Bobby Vinton and Skitch Henderson at the Corn Palace Festival, 1967

1960s pop singer Bobby Vinton enjoys the 1967 Corn Palace Festival carnival on Main Street in Mitchell. (Daily Republic archive photo)

Mitchell’s Corn Palace Festival has changed a lot over the years. The headliner acts these days blow into town, do one show, collect a check for around $70,000, and leave immediately.

Back in 1967, the relationship between the entertainers and the festival was a lot more intimate. According to an August story from that year, headliner Jack Benny, along with tag-along acts Bobby Vinton and Skitch Henderson, presented 15 performances during the Sept. 17-23 festival. Between shows, the stars could be seen at the festival’s carnival (as seen in the photo above) and around town. Throughout the festival week, The Daily Republic ran stories, photos and interviews with the stars, who basically set up camp and held court for days on end.

When The Daily Republic photographed the 1967 festival, the newspaper was apparently using a pair of cameras, because the envelope containing the negatives includes both 4×5 and 35mm negatives. Sadly, all the Jack Benny photos are on the 4x5s, and we don’t currently have a way to scan those. But there are dozens of 35mm images of Vinton and Henderson that I was able to scan, including a couple that are attached to this post.

For those of you who aren’t familiar with the names, Vinton was one of the most famous pop singers of the 1960s and is probably best known for his hit song “Blue Velvet.” Henderson was the original bandleader for “The Tonight Show.”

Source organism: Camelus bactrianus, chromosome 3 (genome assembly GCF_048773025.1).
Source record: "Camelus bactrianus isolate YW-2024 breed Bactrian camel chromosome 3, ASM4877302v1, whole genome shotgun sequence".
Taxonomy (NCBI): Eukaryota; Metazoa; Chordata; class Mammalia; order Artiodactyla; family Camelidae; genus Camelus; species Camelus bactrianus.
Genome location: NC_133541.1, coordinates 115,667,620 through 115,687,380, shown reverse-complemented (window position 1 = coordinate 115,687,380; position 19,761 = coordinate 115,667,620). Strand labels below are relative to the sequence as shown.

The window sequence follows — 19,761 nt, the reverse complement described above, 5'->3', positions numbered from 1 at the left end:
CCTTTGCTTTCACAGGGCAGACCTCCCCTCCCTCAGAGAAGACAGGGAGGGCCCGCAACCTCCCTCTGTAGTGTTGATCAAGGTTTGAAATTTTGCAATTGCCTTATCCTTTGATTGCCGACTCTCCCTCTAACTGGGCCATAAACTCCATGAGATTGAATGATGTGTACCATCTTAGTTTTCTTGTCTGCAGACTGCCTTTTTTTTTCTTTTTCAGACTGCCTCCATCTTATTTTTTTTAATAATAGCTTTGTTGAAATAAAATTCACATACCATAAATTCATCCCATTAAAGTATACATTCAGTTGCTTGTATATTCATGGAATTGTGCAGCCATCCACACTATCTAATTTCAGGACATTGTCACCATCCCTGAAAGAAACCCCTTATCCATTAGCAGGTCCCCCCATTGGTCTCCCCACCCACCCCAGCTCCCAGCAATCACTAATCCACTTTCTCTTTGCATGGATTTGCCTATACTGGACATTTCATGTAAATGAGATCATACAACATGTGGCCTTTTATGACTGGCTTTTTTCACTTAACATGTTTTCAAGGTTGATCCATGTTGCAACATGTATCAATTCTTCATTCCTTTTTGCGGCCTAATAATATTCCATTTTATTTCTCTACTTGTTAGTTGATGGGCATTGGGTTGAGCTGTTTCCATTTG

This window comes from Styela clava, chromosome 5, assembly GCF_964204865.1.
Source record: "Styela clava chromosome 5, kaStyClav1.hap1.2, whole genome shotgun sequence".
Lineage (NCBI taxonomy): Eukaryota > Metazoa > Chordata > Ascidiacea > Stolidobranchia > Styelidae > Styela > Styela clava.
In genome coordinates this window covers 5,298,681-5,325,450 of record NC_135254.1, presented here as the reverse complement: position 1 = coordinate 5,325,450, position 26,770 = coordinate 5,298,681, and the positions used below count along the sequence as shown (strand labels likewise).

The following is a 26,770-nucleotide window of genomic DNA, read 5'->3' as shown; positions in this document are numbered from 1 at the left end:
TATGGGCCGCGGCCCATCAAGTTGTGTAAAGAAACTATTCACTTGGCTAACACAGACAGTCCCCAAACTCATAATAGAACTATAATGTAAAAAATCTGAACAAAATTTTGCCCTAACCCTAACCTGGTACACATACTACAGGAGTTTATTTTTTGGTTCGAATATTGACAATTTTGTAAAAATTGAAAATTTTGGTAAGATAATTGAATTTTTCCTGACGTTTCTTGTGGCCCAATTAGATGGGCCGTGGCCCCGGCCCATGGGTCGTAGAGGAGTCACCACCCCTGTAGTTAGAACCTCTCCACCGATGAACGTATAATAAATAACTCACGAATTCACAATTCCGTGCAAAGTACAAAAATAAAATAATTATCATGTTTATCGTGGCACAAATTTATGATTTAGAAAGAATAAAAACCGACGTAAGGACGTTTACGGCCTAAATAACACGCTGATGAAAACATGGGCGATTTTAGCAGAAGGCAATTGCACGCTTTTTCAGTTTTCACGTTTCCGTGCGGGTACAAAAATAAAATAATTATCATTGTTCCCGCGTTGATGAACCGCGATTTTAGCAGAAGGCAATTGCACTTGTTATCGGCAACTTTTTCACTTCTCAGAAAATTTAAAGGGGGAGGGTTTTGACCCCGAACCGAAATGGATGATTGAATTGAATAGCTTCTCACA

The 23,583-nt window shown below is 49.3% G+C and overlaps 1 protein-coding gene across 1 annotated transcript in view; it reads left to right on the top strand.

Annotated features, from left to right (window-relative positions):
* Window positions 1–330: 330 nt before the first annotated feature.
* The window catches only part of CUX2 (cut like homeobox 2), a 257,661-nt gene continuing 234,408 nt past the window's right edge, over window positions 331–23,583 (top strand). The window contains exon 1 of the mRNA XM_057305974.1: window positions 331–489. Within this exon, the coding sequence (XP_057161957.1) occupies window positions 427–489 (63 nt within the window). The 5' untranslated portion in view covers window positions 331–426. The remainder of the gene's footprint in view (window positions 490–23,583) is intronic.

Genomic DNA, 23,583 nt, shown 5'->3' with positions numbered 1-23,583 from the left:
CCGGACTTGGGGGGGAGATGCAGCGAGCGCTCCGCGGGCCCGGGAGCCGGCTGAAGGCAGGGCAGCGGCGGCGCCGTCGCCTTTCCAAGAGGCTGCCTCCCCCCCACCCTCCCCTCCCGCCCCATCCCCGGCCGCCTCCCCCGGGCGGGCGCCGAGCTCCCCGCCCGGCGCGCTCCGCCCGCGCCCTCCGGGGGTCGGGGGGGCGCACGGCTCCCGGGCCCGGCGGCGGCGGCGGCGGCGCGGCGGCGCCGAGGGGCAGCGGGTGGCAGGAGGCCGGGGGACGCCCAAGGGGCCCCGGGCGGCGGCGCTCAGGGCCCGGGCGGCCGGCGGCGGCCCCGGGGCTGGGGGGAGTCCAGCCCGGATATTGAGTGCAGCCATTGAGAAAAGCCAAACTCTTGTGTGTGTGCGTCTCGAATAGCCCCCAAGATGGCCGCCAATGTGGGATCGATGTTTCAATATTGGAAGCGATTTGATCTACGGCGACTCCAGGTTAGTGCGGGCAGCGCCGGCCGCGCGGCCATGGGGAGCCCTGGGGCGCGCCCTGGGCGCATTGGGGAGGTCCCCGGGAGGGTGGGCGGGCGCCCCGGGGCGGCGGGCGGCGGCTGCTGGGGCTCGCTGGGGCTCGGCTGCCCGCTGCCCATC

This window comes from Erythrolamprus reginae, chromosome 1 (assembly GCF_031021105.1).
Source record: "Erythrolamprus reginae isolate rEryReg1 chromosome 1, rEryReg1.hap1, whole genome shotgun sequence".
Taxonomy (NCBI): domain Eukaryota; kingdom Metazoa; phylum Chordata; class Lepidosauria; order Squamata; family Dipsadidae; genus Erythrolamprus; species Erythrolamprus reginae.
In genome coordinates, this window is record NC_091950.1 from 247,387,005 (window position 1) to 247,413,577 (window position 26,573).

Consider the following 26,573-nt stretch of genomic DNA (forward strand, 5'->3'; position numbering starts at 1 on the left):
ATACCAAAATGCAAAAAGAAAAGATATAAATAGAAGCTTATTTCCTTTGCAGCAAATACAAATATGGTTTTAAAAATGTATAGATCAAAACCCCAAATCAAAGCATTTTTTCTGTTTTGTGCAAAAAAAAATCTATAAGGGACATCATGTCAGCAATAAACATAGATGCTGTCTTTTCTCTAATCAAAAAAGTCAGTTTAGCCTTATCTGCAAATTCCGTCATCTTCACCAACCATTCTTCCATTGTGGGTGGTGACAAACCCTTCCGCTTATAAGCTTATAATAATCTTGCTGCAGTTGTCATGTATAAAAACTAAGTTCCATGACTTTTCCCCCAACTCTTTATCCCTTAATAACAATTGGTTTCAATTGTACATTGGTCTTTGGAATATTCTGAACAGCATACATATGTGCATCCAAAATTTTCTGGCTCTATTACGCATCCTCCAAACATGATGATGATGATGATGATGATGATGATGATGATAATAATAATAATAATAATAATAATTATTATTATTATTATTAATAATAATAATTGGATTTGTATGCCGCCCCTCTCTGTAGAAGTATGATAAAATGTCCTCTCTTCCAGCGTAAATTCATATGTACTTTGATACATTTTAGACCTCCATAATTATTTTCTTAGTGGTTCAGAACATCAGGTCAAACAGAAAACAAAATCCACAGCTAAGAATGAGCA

Skitch Henderson, center, and Bobby Vinton, right, pose for a photo during the 1967 Corn Palace Festival in Mitchell. The woman at left is apparently the singer Mary Lou Collins. (Daily Republic archive photo)

2 thoughts on “Bobby Vinton and Skitch Henderson at the Corn Palace Festival, 1967

  1. Those were the days. I was working for KORN TV the year before as assistant news director and spent several shows behind stage with Tennessee Ernie Ford and the Young Americans. They were great and I remember their mingling with locals in the downtown area. My job was to take pictures of the stars with local and state dignitaries. Sadly, in some respects, how times change. I’ll be back in Mitchell in June and to the downtown area and tour the Corn Palace to see the decorations and what’s new.

    • Looking back at those old papers, I was really struck by the easy access the paper had to the stars. These days, we have to move heaven and earth to get even five minutes on the phone with an entertainer. When Jack Benny was here, for example, he went golfing and Dean Minder went out and got a picture of him on the course and interacted with him. It’s amazing how much more uptight and disconnected things have gotten.

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